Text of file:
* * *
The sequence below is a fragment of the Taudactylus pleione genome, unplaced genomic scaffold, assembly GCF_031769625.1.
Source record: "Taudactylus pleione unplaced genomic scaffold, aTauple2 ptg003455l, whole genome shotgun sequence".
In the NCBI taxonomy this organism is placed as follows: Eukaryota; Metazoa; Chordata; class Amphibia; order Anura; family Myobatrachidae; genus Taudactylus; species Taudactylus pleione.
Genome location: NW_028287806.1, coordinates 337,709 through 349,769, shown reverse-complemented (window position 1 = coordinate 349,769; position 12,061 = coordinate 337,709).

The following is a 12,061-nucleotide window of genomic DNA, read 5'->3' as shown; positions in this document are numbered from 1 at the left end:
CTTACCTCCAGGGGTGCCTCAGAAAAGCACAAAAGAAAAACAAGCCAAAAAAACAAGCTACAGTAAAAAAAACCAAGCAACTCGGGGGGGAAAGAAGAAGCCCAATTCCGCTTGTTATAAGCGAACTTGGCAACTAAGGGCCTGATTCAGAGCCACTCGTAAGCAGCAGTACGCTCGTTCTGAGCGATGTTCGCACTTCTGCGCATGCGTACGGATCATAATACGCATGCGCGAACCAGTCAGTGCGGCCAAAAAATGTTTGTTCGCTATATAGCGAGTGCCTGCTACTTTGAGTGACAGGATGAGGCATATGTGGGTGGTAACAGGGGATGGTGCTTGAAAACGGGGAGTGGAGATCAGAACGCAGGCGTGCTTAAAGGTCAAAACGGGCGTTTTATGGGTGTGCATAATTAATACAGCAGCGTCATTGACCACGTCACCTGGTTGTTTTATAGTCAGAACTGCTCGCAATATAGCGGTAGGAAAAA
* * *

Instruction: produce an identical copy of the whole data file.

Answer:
The sequence below is a fragment of the Taudactylus pleione genome, unplaced genomic scaffold, assembly GCF_031769625.1.
Source record: "Taudactylus pleione unplaced genomic scaffold, aTauple2 ptg003455l, whole genome shotgun sequence".
In the NCBI taxonomy this organism is placed as follows: Eukaryota; Metazoa; Chordata; class Amphibia; order Anura; family Myobatrachidae; genus Taudactylus; species Taudactylus pleione.
Genome location: NW_028287806.1, coordinates 337,709 through 349,769, shown reverse-complemented (window position 1 = coordinate 349,769; position 12,061 = coordinate 337,709).

The following is a 12,061-nucleotide window of genomic DNA, read 5'->3' as shown; positions in this document are numbered from 1 at the left end:
CTTACCTCCAGGGGTGCCTCAGAAAAGCACAAAAGAAAAACAAGCCAAAAAAACAAGCTACAGTAAAAAAAACCAAGCAACTCGGGGGGGAAAGAAGAAGCCCAATTCCGCTTGTTATAAGCGAACTTGGCAACTAAGGGCCTGATTCAGAGCCACTCGTAAGCAGCAGTACGCTCGTTCTGAGCGATGTTCGCACTTCTGCGCATGCGTACGGATCATAATACGCATGCGCGAACCAGTCAGTGCGGCCAAAAAATGTTTGTTCGCTATATAGCGAGTGCCTGCTACTTTGAGTGACAGGATGAGGCATATGTGGGTGGTAACAGGGGATGGTGCTTGAAAACGGGGAGTGGAGATCAGAACGCAGGCGTGCTTAAAGGTCAAAACGGGCGTTTTATGGGTGTGCATAATTAATACAGCAGCGTCATTGACCACGTCACCTGGTTGTTTTATAGTCAGAACTGCTCGCAATATAGCGGTAGGAAAAA